5. Laying Pattern Knowhow
The long and slim timber-inspired Ceremica Panaria Crosswood tiles are laid with very little overlap to ensure the flooring looks as even as possible.
You know how bricks are always laid with a 50% overlap over the next brick for stability? You might want to replicate the same look for your surfaces, but it might surprise you to know that it is not recommended to do the same with long rectangular tiles. To the naked eye, the height of a tile looks even throughout, but the highest points of each tile are actually along its edges while the lowest point is in the middle. Due to the tile manufacturing process, a certain but very minute degree of “sagging” is inherent in all tiles. Laying long tiles in a bricklaying pattern accentuates this difference in height, as the lowest point of the tile is set against the highest point of the next. This might make your tiled floor or wall look and feel uneven. To avoid this, RICE suggests not overlapping long tiles by more than 25% of its length, or placing them edge-to-edge.
6. Porcelain vs Ceramic Tiles
Know your tile types. Porcelain tiles (also called homogenous tiles), are hardier as they’re fired at higher temperatures, which make the pores of the tiles tighter. This makes them great for high-traffic areas. Ceramic tiles, on the other hand, are more decorative and suitable for low traffic areas.
7. Know Your Eco Labels
The back of each tile sample seen at riceLAB displays a wealth of information. This includes eco labels like the EU Ecolabel, and the logos of the Green Building Council Italia, and the U.S. Green Building Council, as seen here.
We encourage everyone to look out for Eco Labels when they choose their tiles – not only does it mean the manufacturing process was less harmful to the environment, it could mean there is less hazardous substances in the tile itself, which is better for your family too! For example, the EU Ecolabel takes the whole product life cycle into account in its list of stringent criteria – from the extraction of the raw materials, to production, packaging and transport, right through to your use and then your recycling bin. A product with this label minimises the use of hazardous substances and substances that may be harmful to the aquatic environment. Other eco stamps of approval include that of the Green Building Council Italia, the U.S. Green Building Council, and LEED certification.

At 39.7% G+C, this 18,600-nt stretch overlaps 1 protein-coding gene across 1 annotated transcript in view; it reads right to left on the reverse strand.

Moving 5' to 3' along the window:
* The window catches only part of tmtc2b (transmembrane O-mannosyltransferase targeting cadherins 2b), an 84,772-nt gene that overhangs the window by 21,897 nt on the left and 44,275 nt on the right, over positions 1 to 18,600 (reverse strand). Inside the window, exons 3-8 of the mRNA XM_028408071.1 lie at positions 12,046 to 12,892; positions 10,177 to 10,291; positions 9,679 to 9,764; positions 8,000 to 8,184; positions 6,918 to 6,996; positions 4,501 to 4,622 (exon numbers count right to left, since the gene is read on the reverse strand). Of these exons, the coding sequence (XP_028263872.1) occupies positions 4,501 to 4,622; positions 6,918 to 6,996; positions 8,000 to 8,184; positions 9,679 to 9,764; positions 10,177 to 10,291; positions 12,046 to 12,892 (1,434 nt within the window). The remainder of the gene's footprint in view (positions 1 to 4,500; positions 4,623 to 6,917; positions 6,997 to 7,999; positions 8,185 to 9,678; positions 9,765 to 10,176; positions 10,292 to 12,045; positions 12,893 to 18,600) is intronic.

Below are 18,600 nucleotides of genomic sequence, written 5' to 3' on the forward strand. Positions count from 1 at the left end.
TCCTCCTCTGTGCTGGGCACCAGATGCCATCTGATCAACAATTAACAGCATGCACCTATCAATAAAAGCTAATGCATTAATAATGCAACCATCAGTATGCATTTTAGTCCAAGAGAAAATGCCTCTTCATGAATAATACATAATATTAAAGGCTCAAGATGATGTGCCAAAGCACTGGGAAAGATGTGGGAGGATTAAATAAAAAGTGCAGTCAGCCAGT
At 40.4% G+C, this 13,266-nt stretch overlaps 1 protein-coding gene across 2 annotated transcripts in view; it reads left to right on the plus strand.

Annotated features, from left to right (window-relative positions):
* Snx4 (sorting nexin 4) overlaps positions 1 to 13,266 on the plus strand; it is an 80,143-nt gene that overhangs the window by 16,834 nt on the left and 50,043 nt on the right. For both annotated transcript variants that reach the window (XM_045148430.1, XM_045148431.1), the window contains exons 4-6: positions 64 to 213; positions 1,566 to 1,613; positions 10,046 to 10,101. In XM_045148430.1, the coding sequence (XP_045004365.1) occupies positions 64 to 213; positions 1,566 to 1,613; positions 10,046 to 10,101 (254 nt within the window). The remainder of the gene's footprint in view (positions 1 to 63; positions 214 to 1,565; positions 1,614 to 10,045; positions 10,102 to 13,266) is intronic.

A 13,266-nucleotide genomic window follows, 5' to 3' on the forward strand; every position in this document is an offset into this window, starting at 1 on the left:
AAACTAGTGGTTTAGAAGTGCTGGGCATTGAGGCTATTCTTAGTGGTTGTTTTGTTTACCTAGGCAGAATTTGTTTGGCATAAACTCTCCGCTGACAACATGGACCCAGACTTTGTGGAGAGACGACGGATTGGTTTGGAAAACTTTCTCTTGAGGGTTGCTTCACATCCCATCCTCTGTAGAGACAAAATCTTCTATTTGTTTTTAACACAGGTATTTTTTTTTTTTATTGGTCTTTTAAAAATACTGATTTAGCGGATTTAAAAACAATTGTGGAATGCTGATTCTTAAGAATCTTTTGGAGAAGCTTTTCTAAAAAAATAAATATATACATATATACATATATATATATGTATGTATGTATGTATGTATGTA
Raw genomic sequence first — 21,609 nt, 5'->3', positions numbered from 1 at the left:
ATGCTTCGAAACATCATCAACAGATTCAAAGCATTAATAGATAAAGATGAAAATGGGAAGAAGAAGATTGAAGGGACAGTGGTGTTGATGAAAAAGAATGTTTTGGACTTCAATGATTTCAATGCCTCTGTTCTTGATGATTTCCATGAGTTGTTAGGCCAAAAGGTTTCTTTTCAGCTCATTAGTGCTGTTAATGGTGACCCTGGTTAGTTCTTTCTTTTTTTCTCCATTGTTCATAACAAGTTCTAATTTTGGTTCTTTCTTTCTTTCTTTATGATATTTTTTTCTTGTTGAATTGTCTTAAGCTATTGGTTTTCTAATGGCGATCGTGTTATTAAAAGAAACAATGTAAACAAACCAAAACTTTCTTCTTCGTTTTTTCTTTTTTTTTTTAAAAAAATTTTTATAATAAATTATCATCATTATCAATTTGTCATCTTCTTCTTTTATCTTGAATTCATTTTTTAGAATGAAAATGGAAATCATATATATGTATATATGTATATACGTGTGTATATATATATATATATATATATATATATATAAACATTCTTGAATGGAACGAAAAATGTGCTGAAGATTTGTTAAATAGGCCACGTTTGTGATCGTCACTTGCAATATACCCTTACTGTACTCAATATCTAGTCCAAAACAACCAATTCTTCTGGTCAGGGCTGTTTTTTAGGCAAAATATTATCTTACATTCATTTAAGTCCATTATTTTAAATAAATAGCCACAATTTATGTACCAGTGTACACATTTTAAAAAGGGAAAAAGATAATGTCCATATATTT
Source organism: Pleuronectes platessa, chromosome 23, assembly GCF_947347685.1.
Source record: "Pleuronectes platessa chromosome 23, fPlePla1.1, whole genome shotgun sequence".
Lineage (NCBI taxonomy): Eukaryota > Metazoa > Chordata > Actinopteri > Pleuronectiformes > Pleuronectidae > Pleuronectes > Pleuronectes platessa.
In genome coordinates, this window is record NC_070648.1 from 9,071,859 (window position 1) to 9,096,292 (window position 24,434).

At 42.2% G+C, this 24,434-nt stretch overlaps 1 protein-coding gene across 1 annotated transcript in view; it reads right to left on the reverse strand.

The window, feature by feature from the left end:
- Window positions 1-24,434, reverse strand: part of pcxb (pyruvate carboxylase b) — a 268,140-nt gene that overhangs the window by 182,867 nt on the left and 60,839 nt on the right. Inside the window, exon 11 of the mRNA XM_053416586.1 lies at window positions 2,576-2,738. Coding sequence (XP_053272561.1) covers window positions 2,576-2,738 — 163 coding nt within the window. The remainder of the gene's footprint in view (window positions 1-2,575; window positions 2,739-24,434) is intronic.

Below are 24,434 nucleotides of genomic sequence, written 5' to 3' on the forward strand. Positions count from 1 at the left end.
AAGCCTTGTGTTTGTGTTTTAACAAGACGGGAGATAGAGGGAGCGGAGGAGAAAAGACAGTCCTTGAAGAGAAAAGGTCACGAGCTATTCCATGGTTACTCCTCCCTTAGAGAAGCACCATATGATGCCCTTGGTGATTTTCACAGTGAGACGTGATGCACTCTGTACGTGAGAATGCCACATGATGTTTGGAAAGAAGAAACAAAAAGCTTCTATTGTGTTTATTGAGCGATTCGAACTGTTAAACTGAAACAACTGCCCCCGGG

8. Tiles with Anti-bacterial Protection
This tile comes with Microban, as seen by the Microban label on the back of the tile.
It’s good to know that there are tiles that come with Microban, a proprietary technology that prevents microbes from staying and growing on surfaces such as tiles. Microbes degrade building materials, so Microban extends the life of a product, keeps the material cleaner, with odour control to boot! At RICE, tiles that come with Microban are indicated with a Microban logo at the back of the sample.
Now, take this newfound knowledge to empower your tile selection process. You’ll be able to read the codes found on every tile sample in MATERIAL LAB on the third floor of riceLAB (pictured above). They give you a wealth of information, including slip resistance, tile variation, available sizes, prices, eco-labels, and even suggested percentage of overlap, and joint width.
Apply what you’ve learnt to your tile selection process and explore the tiles available at riceLAB. Make an appointment to visit by emailing them here or by calling 6692 1199. riceLAB is at 213 Henderson Road 01.03 Singapore 159553. They are open from Mondays to Fridays 10am to 7pm, and Saturdays from 10am to 6pm.